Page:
Types of Trust
Building on the basic principles of a trust, there are a number of variations, which can be particularly advantageous for specific family requirements and provide tailor made planning opportunities for many purposes.
The main types of trust are:
1. Discretionary Trust
Under the Discretionary Trust, the Trust Deed is extremely wide ranging and gives the Trustees the flexibility to respond to any conceivable need and requirement of the Beneficiaries.
The Settlor hands over the initial Trust assets and any other assets they wish to pass into the Trust to the Trustee who then takes legal title and administration powers on behalf of the Beneficiaries of the Trust. As this can be an unnerving concept for people unused to the Anglo-Saxon Trust concept of giving away their assets, the Trustees will typically sit with the Settlor at the creation of the Trust and record their wishes for the future administration of the Trust in a Memorandum of the meeting, or by inviting them to submit a Letter of Wishes setting out how they would wish the assets to be administered both during their lifetime and in the event of their death.
In the event that the Settlor is still uncomfortable with the concept of giving away his assets, there is a provision to appoint a Protector if so required. The role of the Protector is to enforce and oversee certain of the Trust powers, such as the power to make Trustee distributions, the power to force a Trustee to retire in favour of a new Trustee, the power to monitor investments and to generally supervise the conduct of the Trustee on behalf of the Settlor and Beneficiaries.
The Discretionary Trust is probably the most widely used Trust in the international financial planning world because of its ability to hold most assets, provide flexibility and respond to most financial planning scenarios required by individuals and families.
2. Charitable Trusts
Charitable Trusts are increasingly popular with wealthy philanthropists who have made considerable fortunes or indeed less wealthy individuals who wish to make provision for charitable purposes both during and after their lifetime.
The Charitable Trust is essentially based on the Discretionary Trust concept and the Settlor will outline which charitable purposes he or she wishes to benefit and typically the names of the charities. There is great flexibility drawn in to include other charities later on as the Settlor or Trustees decide fit and for the Settlor at the outset to decide whether he or she would wish the selected charities to receive income or capital and for discretion to be given to the Trustee to respond to changing charitable needs. An “Advisory Committee” of individuals can be appointed if required.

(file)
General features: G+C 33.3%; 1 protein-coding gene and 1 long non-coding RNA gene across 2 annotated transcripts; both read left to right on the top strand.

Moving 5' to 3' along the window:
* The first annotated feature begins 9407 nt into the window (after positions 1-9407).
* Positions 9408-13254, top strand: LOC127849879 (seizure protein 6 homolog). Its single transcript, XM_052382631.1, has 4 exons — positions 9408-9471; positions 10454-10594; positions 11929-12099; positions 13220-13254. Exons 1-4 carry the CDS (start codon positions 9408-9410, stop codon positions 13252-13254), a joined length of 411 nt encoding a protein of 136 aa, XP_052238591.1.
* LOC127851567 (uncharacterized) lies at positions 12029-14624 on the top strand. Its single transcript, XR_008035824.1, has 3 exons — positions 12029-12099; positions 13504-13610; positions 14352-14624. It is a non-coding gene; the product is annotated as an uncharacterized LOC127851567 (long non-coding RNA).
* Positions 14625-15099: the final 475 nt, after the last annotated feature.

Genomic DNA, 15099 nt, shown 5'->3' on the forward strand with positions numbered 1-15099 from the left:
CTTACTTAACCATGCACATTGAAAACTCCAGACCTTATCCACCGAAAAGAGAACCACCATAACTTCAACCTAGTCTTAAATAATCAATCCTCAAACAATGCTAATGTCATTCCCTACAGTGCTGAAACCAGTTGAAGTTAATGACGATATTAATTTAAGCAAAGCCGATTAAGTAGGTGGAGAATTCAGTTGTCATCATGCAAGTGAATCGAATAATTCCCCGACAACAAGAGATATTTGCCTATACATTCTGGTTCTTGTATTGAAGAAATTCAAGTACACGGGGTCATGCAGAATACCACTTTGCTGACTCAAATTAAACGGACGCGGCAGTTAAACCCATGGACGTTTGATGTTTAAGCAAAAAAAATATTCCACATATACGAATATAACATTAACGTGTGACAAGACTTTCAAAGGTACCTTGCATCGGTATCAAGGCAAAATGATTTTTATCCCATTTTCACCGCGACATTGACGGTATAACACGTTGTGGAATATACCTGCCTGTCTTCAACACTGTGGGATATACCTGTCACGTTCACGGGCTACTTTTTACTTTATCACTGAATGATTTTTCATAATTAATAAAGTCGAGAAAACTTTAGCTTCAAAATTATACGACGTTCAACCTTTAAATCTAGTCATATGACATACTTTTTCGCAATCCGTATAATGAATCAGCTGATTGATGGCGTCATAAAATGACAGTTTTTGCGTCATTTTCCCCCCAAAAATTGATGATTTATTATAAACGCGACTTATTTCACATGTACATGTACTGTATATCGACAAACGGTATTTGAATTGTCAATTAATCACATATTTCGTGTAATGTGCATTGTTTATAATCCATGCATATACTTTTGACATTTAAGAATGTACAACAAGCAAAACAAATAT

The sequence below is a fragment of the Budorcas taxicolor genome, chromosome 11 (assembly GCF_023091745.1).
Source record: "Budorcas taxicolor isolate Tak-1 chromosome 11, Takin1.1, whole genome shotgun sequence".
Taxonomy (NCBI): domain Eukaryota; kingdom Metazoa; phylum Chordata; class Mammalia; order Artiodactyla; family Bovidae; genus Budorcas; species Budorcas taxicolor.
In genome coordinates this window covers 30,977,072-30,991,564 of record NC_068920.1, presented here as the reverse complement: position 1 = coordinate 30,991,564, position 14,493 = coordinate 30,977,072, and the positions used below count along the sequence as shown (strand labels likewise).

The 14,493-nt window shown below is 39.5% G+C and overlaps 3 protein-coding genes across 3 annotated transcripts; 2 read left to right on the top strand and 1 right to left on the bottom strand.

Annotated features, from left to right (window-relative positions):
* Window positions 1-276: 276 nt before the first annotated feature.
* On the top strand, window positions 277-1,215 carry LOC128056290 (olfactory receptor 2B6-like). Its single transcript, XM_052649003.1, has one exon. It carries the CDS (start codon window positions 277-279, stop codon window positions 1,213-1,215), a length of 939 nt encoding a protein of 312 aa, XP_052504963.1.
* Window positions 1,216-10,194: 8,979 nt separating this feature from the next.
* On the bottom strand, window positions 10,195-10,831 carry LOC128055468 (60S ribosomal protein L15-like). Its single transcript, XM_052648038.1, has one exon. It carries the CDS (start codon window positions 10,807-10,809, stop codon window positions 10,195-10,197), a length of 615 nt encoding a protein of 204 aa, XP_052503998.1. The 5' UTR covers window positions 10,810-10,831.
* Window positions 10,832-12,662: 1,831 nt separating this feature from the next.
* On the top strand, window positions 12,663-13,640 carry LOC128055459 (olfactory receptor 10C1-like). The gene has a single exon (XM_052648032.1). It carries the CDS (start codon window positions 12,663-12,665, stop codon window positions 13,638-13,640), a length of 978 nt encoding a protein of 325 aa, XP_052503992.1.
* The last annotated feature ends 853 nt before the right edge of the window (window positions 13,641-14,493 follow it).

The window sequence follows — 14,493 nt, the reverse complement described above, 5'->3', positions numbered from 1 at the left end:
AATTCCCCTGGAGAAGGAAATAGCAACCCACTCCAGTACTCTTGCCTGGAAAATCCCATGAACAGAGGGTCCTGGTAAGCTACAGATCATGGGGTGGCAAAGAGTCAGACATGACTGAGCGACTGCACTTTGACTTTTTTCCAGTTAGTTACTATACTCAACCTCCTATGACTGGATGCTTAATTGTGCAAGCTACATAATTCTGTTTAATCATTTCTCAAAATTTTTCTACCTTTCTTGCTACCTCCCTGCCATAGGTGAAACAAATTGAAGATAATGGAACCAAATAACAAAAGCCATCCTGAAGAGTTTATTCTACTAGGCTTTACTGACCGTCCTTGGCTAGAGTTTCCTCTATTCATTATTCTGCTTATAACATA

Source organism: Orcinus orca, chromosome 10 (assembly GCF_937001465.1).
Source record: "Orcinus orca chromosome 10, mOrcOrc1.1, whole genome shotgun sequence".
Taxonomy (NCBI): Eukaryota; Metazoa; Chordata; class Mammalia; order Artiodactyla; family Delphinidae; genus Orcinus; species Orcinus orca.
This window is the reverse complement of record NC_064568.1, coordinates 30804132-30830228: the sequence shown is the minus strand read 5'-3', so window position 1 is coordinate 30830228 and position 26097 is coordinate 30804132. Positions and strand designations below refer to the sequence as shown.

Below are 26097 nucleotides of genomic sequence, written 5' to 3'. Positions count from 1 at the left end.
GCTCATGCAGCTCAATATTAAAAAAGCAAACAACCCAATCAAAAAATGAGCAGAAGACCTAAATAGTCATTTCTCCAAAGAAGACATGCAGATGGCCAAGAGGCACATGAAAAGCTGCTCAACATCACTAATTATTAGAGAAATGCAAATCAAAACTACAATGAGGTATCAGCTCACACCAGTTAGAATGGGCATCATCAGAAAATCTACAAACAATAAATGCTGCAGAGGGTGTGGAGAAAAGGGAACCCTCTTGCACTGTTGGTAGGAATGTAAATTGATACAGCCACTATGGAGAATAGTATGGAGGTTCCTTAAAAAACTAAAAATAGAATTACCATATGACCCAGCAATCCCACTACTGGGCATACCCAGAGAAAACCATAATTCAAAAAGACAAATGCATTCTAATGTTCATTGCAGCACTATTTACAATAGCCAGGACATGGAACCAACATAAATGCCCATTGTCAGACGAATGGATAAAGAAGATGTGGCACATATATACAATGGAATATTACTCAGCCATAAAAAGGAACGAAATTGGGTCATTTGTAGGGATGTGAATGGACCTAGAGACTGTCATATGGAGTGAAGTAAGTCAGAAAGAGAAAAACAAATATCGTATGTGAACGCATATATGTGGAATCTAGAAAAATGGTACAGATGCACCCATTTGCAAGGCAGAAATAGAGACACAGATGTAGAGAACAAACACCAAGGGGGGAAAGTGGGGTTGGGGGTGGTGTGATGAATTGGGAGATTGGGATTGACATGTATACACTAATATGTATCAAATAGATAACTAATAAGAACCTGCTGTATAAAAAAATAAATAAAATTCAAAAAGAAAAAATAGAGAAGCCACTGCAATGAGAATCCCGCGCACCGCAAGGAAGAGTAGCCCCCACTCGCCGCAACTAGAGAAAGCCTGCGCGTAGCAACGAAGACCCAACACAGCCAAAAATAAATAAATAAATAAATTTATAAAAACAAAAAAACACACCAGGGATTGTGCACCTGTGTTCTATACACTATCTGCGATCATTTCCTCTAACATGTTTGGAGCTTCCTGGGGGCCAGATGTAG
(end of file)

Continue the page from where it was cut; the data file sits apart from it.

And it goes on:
3. Forced Heirship Trusts
As many jurisdictions have forced heirship provisions, which restrict an individual’s right to give money away as they see fit, Guernsey Trust Law specifically allows an individual to create a Trust to benefit individuals who would not otherwise have been able to receive benefit under the laws of their home country.
4. Purpose Trusts
Guernsey Trust Law has specific legislation allowing the creation of a Purpose Trust.
A Purpose Trust is one which does not have any Beneficiaries but has a specific purpose. This can be extremely useful in both private and commercial scenarios. For example, a Purpose Trust can be used to set up a Charitable Trust where the intentions are not strictly charitable, for instance, benefiting the environment.
Equally, they are useful for holding Special Purpose Vehicles in commercial transactions for securitisations or for owning a company, which in turn owns an aircraft or yacht.
5. Settlor Reserved Powers
Guernsey Trust Law now allows a number of powers to be reserved by a Settlor. This could include the power to revoke the Trust, vary or amend the terms of the Trust and the power to direct the Trustee on investment matters.
6. Spendthrift Trusts
Where a Settlor believes that one or more of the Beneficiaries would potentially fritter away or waste either income or capital if they were given it during their lifetime, it is possible to set up a Spendthrift Trust provision either through an interest in possession Trust or through drawing the provision into the Letter of Wishes in a Discretionary Trust, depending on the circumstances.
In this way, the individual would for instance only receive income in the event of the death of the Settlor, which would allow them not to waste capital. In the event that they were to become bankrupt, it is possible for their interest to cease so that creditors do not have any claim over their assets.
7. Shari’a Trusts
The Shari’a Trust is aimed at the fast growing market amongst the Islamic community. Not only does this allow a Muslim to take advantage of the traditional benefits of the Anglo Saxon Trust in effectively structuring their financial affairs during their lifetime and in making arrangements for seamless succession planning, but they can now do so in a Shari’a compliant way.
Will discuss individual requirements, ranging from investment to inheritance considerations and will then produce a tailor made Trust Deed from our specially crafted template., which has been drawn up by a qualified London based QC who is an expert in the Shari’a field.